Bangladesh

By Lal Khan August 26, 2018
— Links International Journal of Socialist Renewal reposted from Asian Marxist Review — The students’ movement that erupted on 29 July following the death of two students in a tragic road accident in Dhaka spread to almost all the major cities of the country. Thousands of outraged school and college students laid siege to the streets of the capital Dhaka for a week demanding road safety across the country. Within days its verve and militancy shook the despotic ‘democratic’ regime of Prime Minister Hasina Wajid’s Awami League (AL), the party of Bangladesh’s national bourgeoisie. This movement yet again demonstrates that the molecular processes in the womb of a society in crisis and the socioeconomic contradictions seething below the surface can abruptly erupt into a volcanic explosion. Any major event or issue can trigger the outburst of accumulating grievances of youth and the hitherto inert oppressed. The issues may or may not be directly linked to the class struggle.

Billionaire sweatshop sponger Bruce Rockowitz's CEO in October 2011 Rockowitz married Hong Kong pop

By Danielle Sabai

May 9, 2011 -- Asia Left Observer, posted at Links International Journal of Socialist Renewal with permission -- Located in the largest delta at the world, where two Himalayan rivers, the Brahmaputra and the Ganges, converge and flow into the Bay of Bengal, Bangladesh is used to climatic catastrophes. Half of the land area of Bangladesh is less than 10 metres above sea level. It consists mainly of silt deposited by the rivers that flow down from the Himalayan glaciers. When the snow melts it regularly causes large-scale floods. The coast is at the mercy of cyclones and giant waves which submerge the coastal areas.

মূল: টেরি টাউনসেন্ড
ভাষান্তর: হাসান মেহেদী

[Original English version (2007) at http://www.dsp.org.au/node/166. The Democratic Socialist Perspective has now merged with the Socialist Alliance of Australia. This translation into Bangla appeared at Bangladesh's monthly progressive online journal, Shojashapta, on April 14, 2011.]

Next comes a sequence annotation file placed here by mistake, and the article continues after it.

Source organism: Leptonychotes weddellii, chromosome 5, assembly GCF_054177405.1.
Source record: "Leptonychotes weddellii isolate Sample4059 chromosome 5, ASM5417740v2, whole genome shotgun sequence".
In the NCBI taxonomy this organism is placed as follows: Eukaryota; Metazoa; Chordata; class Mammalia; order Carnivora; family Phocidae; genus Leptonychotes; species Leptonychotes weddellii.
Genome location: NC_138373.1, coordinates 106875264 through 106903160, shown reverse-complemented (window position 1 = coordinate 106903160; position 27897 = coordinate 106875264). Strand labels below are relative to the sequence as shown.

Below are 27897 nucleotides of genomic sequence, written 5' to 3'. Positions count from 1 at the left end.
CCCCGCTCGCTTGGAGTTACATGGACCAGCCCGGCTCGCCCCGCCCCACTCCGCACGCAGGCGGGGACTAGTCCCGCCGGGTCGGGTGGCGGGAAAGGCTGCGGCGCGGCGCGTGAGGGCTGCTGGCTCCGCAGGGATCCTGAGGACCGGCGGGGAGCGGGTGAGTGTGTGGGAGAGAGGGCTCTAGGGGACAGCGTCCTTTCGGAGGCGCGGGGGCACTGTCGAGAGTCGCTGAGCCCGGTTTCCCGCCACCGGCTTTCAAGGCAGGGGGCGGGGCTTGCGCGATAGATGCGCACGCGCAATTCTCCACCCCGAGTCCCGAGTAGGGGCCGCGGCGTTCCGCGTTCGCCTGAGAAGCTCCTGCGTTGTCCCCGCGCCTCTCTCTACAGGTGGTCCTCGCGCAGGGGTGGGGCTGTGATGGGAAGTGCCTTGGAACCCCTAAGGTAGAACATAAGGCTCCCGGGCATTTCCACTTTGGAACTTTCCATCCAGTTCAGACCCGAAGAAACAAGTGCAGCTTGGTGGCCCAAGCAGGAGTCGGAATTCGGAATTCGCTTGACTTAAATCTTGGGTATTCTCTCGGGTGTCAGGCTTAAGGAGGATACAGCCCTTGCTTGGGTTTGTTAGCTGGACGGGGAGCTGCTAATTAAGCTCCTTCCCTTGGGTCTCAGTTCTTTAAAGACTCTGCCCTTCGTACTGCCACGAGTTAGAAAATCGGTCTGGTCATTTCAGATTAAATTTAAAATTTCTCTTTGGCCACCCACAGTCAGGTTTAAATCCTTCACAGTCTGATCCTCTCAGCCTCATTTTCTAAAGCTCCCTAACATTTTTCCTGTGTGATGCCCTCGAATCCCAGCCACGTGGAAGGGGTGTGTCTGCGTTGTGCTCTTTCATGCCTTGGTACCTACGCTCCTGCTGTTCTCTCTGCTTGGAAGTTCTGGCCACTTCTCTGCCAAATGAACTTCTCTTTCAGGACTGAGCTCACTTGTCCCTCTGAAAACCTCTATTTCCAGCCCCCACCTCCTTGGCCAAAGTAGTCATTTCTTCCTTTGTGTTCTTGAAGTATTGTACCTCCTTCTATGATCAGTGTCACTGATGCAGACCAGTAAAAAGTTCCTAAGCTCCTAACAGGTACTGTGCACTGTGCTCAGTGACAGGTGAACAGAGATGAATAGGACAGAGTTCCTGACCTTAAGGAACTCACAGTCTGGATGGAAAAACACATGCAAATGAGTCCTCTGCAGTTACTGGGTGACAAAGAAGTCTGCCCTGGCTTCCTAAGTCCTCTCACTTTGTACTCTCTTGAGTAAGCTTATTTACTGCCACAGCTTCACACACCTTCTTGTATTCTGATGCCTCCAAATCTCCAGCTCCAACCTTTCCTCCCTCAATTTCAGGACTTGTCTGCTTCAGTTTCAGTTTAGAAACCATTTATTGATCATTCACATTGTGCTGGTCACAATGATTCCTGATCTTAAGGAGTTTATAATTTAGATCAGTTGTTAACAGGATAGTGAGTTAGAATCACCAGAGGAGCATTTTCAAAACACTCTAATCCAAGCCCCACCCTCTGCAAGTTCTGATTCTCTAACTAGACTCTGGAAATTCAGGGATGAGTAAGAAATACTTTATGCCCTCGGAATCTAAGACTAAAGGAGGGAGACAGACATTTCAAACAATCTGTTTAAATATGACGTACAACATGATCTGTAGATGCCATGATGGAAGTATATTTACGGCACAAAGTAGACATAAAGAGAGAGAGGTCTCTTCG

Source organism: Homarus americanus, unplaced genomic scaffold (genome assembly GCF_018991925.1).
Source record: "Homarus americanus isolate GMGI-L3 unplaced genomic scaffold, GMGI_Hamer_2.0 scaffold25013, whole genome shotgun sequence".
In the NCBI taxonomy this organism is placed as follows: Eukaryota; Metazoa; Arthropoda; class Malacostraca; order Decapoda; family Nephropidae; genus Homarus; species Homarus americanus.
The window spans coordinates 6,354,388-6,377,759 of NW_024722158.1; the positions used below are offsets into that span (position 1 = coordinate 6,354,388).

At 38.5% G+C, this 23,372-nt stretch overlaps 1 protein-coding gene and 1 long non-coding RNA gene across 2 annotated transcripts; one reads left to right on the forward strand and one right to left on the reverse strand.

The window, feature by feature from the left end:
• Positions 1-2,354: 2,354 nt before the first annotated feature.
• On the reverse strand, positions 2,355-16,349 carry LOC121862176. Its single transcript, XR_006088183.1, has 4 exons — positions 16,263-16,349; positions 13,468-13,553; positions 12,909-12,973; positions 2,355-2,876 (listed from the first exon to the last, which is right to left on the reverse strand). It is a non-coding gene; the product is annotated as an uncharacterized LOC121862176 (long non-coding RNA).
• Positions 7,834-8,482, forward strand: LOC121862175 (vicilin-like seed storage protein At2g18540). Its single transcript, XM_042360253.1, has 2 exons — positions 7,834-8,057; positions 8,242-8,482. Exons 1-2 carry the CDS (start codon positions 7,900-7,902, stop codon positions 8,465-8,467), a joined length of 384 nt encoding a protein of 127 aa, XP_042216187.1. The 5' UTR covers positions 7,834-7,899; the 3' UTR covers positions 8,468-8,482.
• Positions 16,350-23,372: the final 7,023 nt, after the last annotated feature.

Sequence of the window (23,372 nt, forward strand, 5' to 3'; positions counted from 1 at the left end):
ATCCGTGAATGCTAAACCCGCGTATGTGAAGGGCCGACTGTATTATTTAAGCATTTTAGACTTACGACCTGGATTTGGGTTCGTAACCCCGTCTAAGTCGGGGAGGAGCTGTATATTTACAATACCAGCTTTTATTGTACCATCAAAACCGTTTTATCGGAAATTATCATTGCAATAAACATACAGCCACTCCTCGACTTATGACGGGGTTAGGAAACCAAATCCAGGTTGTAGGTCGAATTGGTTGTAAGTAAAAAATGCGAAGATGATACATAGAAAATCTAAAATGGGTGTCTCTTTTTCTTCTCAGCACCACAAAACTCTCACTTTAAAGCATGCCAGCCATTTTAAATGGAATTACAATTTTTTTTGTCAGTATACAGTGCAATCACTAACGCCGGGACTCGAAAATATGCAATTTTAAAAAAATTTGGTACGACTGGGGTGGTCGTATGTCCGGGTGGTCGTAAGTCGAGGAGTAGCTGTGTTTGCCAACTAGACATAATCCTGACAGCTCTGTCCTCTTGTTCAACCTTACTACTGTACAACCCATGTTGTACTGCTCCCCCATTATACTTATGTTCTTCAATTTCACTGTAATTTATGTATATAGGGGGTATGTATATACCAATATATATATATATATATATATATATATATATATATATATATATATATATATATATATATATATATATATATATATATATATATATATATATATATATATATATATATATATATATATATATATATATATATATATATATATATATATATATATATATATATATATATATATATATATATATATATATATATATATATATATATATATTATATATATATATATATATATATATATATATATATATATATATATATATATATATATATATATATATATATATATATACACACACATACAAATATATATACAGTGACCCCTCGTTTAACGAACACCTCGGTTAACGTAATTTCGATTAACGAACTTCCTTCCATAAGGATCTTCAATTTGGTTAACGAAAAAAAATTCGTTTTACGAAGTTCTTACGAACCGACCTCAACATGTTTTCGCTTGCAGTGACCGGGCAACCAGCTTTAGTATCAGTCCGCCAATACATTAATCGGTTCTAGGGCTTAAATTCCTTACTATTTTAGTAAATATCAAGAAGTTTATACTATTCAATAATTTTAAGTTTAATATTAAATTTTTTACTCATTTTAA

Grameen Bank's Muhammad Yunus (right) with Bangladeshi women. The promised empowerment and poverty reduction failed to eventuate.

By Patrick Bond

April 27, 2011 -- Links International Journal of Socialist Renewal -- Bangladesh’s once-legendary banking environment is now fatally polluted. The rot is spreading so fast and far that the entire global microfinance industry is threatened. Controversy ranges far beyond poisonous local politics, the factor most often cited by those despondent about Grameen Bank’s worsening crisis.

The National Committee to Protect Oil, Gas, Mineral Resources Power and Ports organised a "Lon

Mohammad Yunus accepts the 2006 Nobel Peace Prize.

Far from being a panacea for fighting rural poverty, microcredit can impose additional burdens on the rural poor, without markedly improving their socio-economic condition, write Patrick Bond and Khorshed Alam.

October 21, 2010 -- Pambazuka News -- For years, the example of microcredit in Bangladesh has been touted as a model of how the rural poor can lift themselves out of poverty. This widely held perception was boosted in 2006 when Mohammad Yunus and Grameen Bank, the microfinance institution he set up, jointly received the Nobel Peace Prize. In South Asia in particular, and the world in general, microcredit has become a gospel of sorts, with Yunus as its prophet.

Consider this outlandish claim, made by Yunus as he got started in the late 1970s: "Poverty will be eradicated in a generation. Our children will have to go to a `poverty museum' to see what all the fuss was about."

By Reihana Mohideen

March 8, 2010 -- Despite the fanfare about Asia’s "miracle" economies, the problem of "missing women and girls" is actually growing, according to the United Nations Development Program-sponsored 2010 Asia-Pacific Human Development Report.

These "missing" girls and women are a result of the abortion of girl fetuses and women dying through sheer neglect – underfed and starved and not receiving adequate health care. The birth gender disparity is the highest in East Asia, home of the Asian "miracle" economies, where 119 boys are born for every 100 girls. China and India, much touted for their economic success, account for 85 million of these 100 million "missing" women.